With the North
Carolina General Assembly reconvening for a short session on May 14, Wilmington
City Council spent time with local delegates on Friday, Feb. 14, to discuss
policy issues that will arise in the session. Film incentives, historic
preservation tax breaks, environmental regulation and public safety were among
the topics discussed amongst the two groups.
Bill Saffo began the breakfast meeting by asking NCGA delegates Ted Davis Jr.,
R-New Hanover, Rick Catlin, R-New Hanover, Thom Goolsby, R-New Hanover, and
Susi Hamilton, D-New Hanover and Brunswick, to support the state’s film
incentive program in the coming short session.
can find some sort of vehicle to have this continue in our community … anything
you could do about it would be greatly appreciated,” Saffo said. “We don’t want
to lose business to places like Georgia and Louisiana.”
Catlin said finding money for film incentives would be a major issue with
Medicaid and education expenses potentially mounting.
“I recognize the
concerns but … we are going to look at extending these credits and also look at
trying to raise teacher pay,” Catlin said. “So we have to find the money for
that and I have been made aware that we will also be looking at maybe another
$400 million for Medicaid.”
Like the film
incentives, councilman Kevin O’Grady said another tax credit set to expire that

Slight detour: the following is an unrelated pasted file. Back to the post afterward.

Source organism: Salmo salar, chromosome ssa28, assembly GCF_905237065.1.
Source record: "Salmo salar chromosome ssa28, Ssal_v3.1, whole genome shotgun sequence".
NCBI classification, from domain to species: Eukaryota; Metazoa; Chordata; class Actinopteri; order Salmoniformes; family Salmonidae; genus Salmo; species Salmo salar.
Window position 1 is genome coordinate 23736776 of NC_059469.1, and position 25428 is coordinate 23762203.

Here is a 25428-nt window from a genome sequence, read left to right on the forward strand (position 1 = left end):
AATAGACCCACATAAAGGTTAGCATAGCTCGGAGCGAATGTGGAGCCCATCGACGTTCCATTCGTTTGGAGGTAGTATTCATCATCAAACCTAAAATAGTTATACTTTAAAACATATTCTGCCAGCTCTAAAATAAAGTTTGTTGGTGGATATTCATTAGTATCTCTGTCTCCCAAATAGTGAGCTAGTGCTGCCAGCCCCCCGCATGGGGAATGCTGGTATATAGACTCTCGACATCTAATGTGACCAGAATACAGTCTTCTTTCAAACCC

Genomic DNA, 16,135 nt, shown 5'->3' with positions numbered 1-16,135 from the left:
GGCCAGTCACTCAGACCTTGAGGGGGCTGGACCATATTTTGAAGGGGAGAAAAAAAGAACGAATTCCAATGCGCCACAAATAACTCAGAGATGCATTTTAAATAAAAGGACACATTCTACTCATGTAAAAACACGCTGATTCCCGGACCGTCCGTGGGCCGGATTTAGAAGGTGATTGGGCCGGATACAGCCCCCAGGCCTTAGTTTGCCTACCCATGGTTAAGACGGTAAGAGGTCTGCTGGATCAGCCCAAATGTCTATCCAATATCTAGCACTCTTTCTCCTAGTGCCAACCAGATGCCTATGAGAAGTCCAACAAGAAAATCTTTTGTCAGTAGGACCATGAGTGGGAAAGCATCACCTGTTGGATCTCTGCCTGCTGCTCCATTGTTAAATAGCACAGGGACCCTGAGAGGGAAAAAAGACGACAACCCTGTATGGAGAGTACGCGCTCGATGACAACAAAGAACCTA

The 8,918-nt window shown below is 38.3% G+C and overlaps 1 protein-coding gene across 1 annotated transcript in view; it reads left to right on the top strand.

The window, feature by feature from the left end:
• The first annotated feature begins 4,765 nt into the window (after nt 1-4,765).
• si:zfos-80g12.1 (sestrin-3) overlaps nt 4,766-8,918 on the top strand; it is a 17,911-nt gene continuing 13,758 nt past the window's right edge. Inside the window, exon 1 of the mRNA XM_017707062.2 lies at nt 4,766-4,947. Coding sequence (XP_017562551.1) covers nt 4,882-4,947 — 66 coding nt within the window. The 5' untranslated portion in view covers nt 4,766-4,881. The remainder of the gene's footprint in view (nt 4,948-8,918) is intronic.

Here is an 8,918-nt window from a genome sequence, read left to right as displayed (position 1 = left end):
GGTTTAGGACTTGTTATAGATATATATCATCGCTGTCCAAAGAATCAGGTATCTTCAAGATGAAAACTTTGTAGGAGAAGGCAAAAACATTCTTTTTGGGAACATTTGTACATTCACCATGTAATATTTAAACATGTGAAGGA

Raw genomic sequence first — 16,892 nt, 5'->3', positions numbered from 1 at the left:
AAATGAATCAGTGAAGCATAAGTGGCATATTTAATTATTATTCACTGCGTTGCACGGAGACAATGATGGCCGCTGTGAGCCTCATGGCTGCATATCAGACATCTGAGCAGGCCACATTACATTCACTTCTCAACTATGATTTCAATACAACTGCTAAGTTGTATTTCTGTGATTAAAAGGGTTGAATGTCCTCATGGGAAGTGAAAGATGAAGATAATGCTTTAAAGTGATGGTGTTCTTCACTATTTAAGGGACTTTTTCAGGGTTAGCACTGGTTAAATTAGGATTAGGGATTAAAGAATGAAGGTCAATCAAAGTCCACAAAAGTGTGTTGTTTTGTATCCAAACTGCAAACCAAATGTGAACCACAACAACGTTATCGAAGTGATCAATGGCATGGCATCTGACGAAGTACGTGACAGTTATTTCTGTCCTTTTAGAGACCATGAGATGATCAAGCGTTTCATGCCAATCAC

would especially hurt Wilmington and blue collar workers is the historic home
tax credit. Speaking from his experience in renovating his own home, O’Grady
said the tax credit has helped to transform Wilmington’s historic district.
“Years ago three
or four of the homes on that block were in significant disrepair,” O’Grady
said. “Today every house on our street, with one exception, has been remodeled
using of the tax credit.”
The merits of
the historic home tax credit are something dwarfed by discussions of the film
incentive program, said Representative Susi Hamilton, who added that it
deserves more recognition.
Another issue to
be brought up in the NCGA’s May short session is the ability of local
municipalities to pass environmental regulations that are more stringent than
state regulations. Catlin said the legislation passed last year that disallowed
more stringent regulations than the state’s was designed to be temporary and
that the issue would be revisited in May.
“We are studying
that now before the short session and we are receiving info from local
governments about its effects and whether or not there will be some unintended
consequences,” Catlin said. “So I need to hear how [the city] feels about
Police Chief Ralph Evangelous was also present at Friday’s meeting to present
the case for harsher punishments for felons caught carry concealed weapons.
With the current laws, Evangelous said his officers could not apply any jail
time to a first time offense for a felon caught illegally carrying a concealed
weapon. Evangelous said his department would like to see at least a year of
maximum jail time applied to those arrests to lower violent crime rates and
that the requested changes would have no impact on legal firearms.
said he would be willing to have the changes drafted into a bill for the short
session and Davis also said he would be willing to take up the bill.